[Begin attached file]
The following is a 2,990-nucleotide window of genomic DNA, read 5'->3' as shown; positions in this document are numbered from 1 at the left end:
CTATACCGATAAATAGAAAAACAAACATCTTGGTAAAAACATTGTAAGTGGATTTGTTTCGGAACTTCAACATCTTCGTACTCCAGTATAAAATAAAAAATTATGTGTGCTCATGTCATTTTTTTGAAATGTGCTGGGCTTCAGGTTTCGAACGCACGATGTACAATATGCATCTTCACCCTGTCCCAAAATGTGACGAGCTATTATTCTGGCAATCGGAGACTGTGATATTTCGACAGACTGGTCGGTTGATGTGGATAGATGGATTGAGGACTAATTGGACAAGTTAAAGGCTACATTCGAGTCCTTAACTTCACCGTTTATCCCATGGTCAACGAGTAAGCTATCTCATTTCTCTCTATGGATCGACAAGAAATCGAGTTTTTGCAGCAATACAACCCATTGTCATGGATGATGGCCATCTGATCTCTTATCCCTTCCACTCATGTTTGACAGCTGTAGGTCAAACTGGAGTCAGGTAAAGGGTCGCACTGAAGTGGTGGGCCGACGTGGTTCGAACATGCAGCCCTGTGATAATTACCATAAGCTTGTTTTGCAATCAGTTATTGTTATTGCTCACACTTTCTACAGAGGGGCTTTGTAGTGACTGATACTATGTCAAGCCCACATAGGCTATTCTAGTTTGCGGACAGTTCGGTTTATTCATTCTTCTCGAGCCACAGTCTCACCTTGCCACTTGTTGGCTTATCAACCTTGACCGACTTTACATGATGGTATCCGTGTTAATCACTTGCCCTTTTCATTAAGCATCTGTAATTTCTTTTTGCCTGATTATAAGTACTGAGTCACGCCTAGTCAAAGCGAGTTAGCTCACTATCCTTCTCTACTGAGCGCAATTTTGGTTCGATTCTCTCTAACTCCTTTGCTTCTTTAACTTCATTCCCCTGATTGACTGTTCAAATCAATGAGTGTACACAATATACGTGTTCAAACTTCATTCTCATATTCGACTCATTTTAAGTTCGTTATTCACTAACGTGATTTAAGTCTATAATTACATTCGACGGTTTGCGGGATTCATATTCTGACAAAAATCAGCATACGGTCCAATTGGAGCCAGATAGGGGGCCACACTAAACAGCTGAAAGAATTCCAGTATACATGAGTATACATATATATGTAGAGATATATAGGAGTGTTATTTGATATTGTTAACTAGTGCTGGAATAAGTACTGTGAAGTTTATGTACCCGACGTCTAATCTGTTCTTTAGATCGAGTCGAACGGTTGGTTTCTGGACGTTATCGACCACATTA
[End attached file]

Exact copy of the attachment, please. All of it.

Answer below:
The following is a 2,990-nucleotide window of genomic DNA, read 5'->3' as shown; positions in this document are numbered from 1 at the left end:
CTATACCGATAAATAGAAAAACAAACATCTTGGTAAAAACATTGTAAGTGGATTTGTTTCGGAACTTCAACATCTTCGTACTCCAGTATAAAATAAAAAATTATGTGTGCTCATGTCATTTTTTTGAAATGTGCTGGGCTTCAGGTTTCGAACGCACGATGTACAATATGCATCTTCACCCTGTCCCAAAATGTGACGAGCTATTATTCTGGCAATCGGAGACTGTGATATTTCGACAGACTGGTCGGTTGATGTGGATAGATGGATTGAGGACTAATTGGACAAGTTAAAGGCTACATTCGAGTCCTTAACTTCACCGTTTATCCCATGGTCAACGAGTAAGCTATCTCATTTCTCTCTATGGATCGACAAGAAATCGAGTTTTTGCAGCAATACAACCCATTGTCATGGATGATGGCCATCTGATCTCTTATCCCTTCCACTCATGTTTGACAGCTGTAGGTCAAACTGGAGTCAGGTAAAGGGTCGCACTGAAGTGGTGGGCCGACGTGGTTCGAACATGCAGCCCTGTGATAATTACCATAAGCTTGTTTTGCAATCAGTTATTGTTATTGCTCACACTTTCTACAGAGGGGCTTTGTAGTGACTGATACTATGTCAAGCCCACATAGGCTATTCTAGTTTGCGGACAGTTCGGTTTATTCATTCTTCTCGAGCCACAGTCTCACCTTGCCACTTGTTGGCTTATCAACCTTGACCGACTTTACATGATGGTATCCGTGTTAATCACTTGCCCTTTTCATTAAGCATCTGTAATTTCTTTTTGCCTGATTATAAGTACTGAGTCACGCCTAGTCAAAGCGAGTTAGCTCACTATCCTTCTCTACTGAGCGCAATTTTGGTTCGATTCTCTCTAACTCCTTTGCTTCTTTAACTTCATTCCCCTGATTGACTGTTCAAATCAATGAGTGTACACAATATACGTGTTCAAACTTCATTCTCATATTCGACTCATTTTAAGTTCGTTATTCACTAACGTGATTTAAGTCTATAATTACATTCGACGGTTTGCGGGATTCATATTCTGACAAAAATCAGCATACGGTCCAATTGGAGCCAGATAGGGGGCCACACTAAACAGCTGAAAGAATTCCAGTATACATGAGTATACATATATATGTAGAGATATATAGGAGTGTTATTTGATATTGTTAACTAGTGCTGGAATAAGTACTGTGAAGTTTATGTACCCGACGTCTAATCTGTTCTTTAGATCGAGTCGAACGGTTGGTTTCTGGACGTTATCGACCACATTA